On Dec 5, we retained our Neutral recommendation on United States Cellular Corporation (USM), subsidiary of Telephone & Data Systems Inc. (TDS). Despite gaining momentum in wireless services, the company’s third-quarter top and bottom-line results declined year over year and missed our projections. Currently, the Zacks Consensus Estimate for the company is pegged at a loss per share of 35 cents and it carries a Zacks Rank #3 (Hold).
U.S. Cellular has taken a number of strategic actions to accelerate long-term growth. These measures include introduction of a new billing system, expansion of distribution channels, continuous rollout of 4G LTE, enhancement of LTE handsets and various spectrum transaction deals. The company is also focused on improving cost and profitability by managing equipment subsidies and data delivery cost.
Moreover, U.S. Cellular has instituted several marketing initiatives. One such example is the introduction of four new bundled services that offer unlimited Internet and messaging plans with top popular features, at affordable prices. In addition, the company is gaining significantly from its “Hello Better" campaign that focuses on customer services. Given these positives, U.S. Cellular has witnessed substantial branding power resulting in a flat sequential churn rate.
We believe these initiatives will bring down the retention cost on existing customers, thereby improving churn rates and the rate of customer accretion. This will consequently result in Service revenues of $3,590–$3,640 million estimated for 2013
U.S. Cellular remains optimistic about the growing demand for smartphone, which has market penetration of 46%, supporting growth in data revenues. The company expects equipment pricing to remain competitive given the growing market for smartphones, which will also lower the equipment sales.
Smartphone sales represent approximately 64% of equipment sales, and 89% of the smartphones are 4G devices. Over the near term, rapid transition of the wireless market from the 3G to 4G LTE space and the demand for 4G devices are likely to remain high. To tap into this opportunity, the company has introduced a wide range of 4G LTE devices in 2013 as part of a robust competitive portfolio that includes top Android devices.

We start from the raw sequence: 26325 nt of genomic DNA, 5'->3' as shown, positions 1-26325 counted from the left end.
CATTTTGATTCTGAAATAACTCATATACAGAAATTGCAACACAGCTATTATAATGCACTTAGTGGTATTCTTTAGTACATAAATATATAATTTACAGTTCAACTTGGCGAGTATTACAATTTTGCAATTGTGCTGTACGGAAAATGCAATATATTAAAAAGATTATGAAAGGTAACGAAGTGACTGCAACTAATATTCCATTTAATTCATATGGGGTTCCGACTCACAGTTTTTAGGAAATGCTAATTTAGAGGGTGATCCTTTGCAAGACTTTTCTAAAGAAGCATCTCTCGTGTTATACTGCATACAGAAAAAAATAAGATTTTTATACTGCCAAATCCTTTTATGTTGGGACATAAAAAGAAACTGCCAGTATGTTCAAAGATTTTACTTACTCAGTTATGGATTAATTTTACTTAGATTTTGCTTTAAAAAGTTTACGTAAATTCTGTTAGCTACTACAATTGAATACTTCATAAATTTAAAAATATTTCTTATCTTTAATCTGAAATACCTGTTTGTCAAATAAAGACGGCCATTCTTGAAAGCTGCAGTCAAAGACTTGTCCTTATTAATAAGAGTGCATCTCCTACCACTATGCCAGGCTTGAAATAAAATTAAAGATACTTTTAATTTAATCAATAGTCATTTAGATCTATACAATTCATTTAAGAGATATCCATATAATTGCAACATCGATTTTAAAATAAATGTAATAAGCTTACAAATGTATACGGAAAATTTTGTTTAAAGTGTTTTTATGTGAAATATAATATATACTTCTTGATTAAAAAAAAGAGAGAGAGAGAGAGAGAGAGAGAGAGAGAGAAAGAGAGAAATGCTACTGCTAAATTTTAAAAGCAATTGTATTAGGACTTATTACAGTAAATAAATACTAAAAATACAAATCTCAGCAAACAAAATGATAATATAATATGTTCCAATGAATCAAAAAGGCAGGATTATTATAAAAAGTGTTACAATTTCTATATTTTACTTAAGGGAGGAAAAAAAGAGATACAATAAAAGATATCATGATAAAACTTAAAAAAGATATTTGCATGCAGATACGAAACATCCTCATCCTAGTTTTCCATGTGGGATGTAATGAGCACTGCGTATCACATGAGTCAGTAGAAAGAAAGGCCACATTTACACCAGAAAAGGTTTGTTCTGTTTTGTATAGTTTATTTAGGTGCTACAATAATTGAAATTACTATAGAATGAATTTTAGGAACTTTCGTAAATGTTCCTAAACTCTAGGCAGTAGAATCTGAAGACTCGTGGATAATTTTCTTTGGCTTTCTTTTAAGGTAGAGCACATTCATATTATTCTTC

To increase smartphone penetration in the prepaid market, the company offers its “U Prepaid” service across 400 selected outlets of Wal-Mart. U.S. Cellular also provides its postpaid products and services through Wal-Mart’s Sam's Club and is negotiating with other large retailers for product distribution. Moreover, it started offering Shared Data Plans for consumers and business to allow customers to flexibly use data services by choosing any single bucket of data for their smartphones, basic phones, tablets, hotspots and wireless modems.
We believe that the long-term higher average revenue per user (:ARPU) from smartphone users and full utilization of LTE network capacity by migration of customers from 3G to 4G networks will mitigate the operating cost headwinds from higher subsidies on smartphones.
However,customer churn remains a primary concern for U.S. Cellular and the absence of iPhone prior to November this year was a key contributor to this issue. Further, a higher mix of smartphones and increased subsidies on 4G LTE devices will continue to affect the company’s expenses. We believe that the aggressive LTE network rollout plan may strain finances, if capital expenditures exceed management’s expectations in order to keep networking technologically competitive.
Moreover, high costs associated with network integration and construction of new cell sites, increasing capacity in existing cell sites and upgrading of wireless technology or spectrum licensing; are also expected to considerably pressurize the company’s margins.
U.S. Cellular operates in an intensely competitive wireless market and remains significantly challenged by its competitors’ lower-cost mobile service plans. On a regional level, the company’s immediate competition is from Leap Wireless International Inc. (LEAP). Additionally, U.S. Cellular remains susceptible to aggressive pricing by larger rivals like AT&T, Inc. (T).
If management attempts to raise prices, it may markedly slow down subscriber growth. As the U.S. wireless market reaches maturity, pricing strategies will be the most salient customer retention element. Further, the ongoing consolidation in the wireless industry through mergers, acquisitions and joint ventures are stiff challenges.
Weighing these positive and negative factors, we remain cautious over the near-term performance of the company and thus, retain our Neutral recommendation.